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UK consumer lending growth slows to weakest since November 2015 - BoE

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UK consumer lending growth slows to weakest since November 2015 - BoE

UK consumer lending growth slows to weakest since November 2015 - BoE
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Simon Dawson(Reuters)
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LONDON (Reuters) - British consumers borrowed at the weakest pace in nearly three years last month, and foreign investors sold a record volume of their holdings of British government debt, Bank of England data showed on Thursday.

Twinned with a small fall in mortgage approvals, the consumer borrowing figures are likely to fuel concerns of a soft economy ahead of Brexit, while the gilt sales may add to worries about the funding of Britain's current account deficit.

Consumer credit growth slowed to an annual rate of 8.5 percent in July from 8.8 percent in June, the slowest growth since November 2015.

In month-on-month terms, net consumer lending rose by 817 million pounds, down from 1.521 billion in June and below all forecasts in a Reuters poll of economists.

Mortgage approvals for house purchase softened to 64,768 from 65,374, slightly below economists' forecasts of a dip to 65,000 in a Reuters poll.

Net gilt sales by foreign investors totalled 17.153 billion pounds, up sharply from 1.362 billion pounds the month before and the highest since records began in July 1982.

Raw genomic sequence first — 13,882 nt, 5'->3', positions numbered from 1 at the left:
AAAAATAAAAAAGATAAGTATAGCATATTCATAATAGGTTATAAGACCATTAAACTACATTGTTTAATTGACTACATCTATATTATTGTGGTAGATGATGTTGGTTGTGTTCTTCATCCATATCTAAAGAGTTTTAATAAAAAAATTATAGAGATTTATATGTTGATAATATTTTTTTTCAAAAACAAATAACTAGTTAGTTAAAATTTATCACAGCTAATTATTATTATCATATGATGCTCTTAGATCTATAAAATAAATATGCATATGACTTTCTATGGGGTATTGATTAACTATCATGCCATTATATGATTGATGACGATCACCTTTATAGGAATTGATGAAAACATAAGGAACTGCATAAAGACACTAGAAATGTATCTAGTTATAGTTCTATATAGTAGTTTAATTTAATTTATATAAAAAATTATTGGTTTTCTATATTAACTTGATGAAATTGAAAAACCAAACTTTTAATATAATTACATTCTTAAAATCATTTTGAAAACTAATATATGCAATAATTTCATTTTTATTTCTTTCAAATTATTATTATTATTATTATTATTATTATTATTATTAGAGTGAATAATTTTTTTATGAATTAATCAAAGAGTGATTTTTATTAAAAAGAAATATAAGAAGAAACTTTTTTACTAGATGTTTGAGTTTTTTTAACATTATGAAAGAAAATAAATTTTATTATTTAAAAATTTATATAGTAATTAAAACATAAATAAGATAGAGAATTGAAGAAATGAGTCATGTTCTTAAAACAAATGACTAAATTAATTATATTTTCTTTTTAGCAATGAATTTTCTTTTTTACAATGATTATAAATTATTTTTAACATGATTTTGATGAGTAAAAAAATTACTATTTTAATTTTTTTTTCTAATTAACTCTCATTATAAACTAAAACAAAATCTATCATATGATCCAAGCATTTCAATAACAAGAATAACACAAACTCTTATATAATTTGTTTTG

July saw Prime Minister Theresa May set out her first detailed proposals for the terms on which Britain will leave the European Union in March next year.

Last week industry body UK Finance reported a fall in the number of approvals for house purchase in July, though gross mortgage lending increased as existing home-owners sought to lock in cheaper interest rates before the BoE raised its main rate in August.

British house price growth has slowed this year, mostly due to falling prices in much of central London, where demand has been hit by higher purchase taxes on expensive homes and reduced foreign investor appetite since 2016's Brexit vote.

On Wednesday a Reuters poll of housing market analysts showed that on average they saw a three in 10 chance of a significant correction in the British capital's property market before the end of 2019, though their central scenario was for a much smaller fall in prices.

(Reporting by David Milliken and Kylie MacLellan; uk.economics@reuters.com, +44 20 7542 5109)

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